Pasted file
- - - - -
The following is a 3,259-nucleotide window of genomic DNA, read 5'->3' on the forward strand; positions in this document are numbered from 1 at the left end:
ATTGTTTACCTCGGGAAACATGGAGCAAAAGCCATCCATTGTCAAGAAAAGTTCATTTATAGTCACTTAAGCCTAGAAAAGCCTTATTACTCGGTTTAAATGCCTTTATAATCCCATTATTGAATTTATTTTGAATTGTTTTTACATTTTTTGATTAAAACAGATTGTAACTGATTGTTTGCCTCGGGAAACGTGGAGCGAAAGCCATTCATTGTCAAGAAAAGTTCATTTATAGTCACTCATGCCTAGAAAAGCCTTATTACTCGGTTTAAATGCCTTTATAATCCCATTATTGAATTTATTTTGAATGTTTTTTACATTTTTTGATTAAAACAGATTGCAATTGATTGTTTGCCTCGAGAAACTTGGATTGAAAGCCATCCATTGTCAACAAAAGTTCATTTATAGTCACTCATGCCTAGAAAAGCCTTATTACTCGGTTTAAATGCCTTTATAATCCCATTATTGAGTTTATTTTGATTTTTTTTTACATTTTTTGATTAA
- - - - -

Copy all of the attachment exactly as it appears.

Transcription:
The following is a 3,259-nucleotide window of genomic DNA, read 5'->3' on the forward strand; positions in this document are numbered from 1 at the left end:
ATTGTTTACCTCGGGAAACATGGAGCAAAAGCCATCCATTGTCAAGAAAAGTTCATTTATAGTCACTTAAGCCTAGAAAAGCCTTATTACTCGGTTTAAATGCCTTTATAATCCCATTATTGAATTTATTTTGAATTGTTTTTACATTTTTTGATTAAAACAGATTGTAACTGATTGTTTGCCTCGGGAAACGTGGAGCGAAAGCCATTCATTGTCAAGAAAAGTTCATTTATAGTCACTCATGCCTAGAAAAGCCTTATTACTCGGTTTAAATGCCTTTATAATCCCATTATTGAATTTATTTTGAATGTTTTTTACATTTTTTGATTAAAACAGATTGCAATTGATTGTTTGCCTCGAGAAACTTGGATTGAAAGCCATCCATTGTCAACAAAAGTTCATTTATAGTCACTCATGCCTAGAAAAGCCTTATTACTCGGTTTAAATGCCTTTATAATCCCATTATTGAGTTTATTTTGATTTTTTTTTACATTTTTTGATTAA